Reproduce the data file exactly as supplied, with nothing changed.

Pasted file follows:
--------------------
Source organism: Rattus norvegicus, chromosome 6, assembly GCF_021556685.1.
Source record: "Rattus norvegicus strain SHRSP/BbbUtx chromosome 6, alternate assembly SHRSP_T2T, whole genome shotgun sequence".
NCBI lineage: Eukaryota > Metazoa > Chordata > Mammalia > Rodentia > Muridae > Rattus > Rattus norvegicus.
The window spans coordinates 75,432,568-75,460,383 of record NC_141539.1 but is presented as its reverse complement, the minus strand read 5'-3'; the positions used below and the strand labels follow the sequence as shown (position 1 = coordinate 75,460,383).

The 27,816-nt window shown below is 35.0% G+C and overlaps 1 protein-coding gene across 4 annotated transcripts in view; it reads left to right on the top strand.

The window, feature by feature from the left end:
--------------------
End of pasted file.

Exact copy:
Source organism: Rattus norvegicus, chromosome 6, assembly GCF_021556685.1.
Source record: "Rattus norvegicus strain SHRSP/BbbUtx chromosome 6, alternate assembly SHRSP_T2T, whole genome shotgun sequence".
NCBI lineage: Eukaryota > Metazoa > Chordata > Mammalia > Rodentia > Muridae > Rattus > Rattus norvegicus.
The window spans coordinates 75,432,568-75,460,383 of record NC_141539.1 but is presented as its reverse complement, the minus strand read 5'-3'; the positions used below and the strand labels follow the sequence as shown (position 1 = coordinate 75,460,383).

The 27,816-nt window shown below is 35.0% G+C and overlaps 1 protein-coding gene across 4 annotated transcripts in view; it reads left to right on the top strand.

The window, feature by feature from the left end: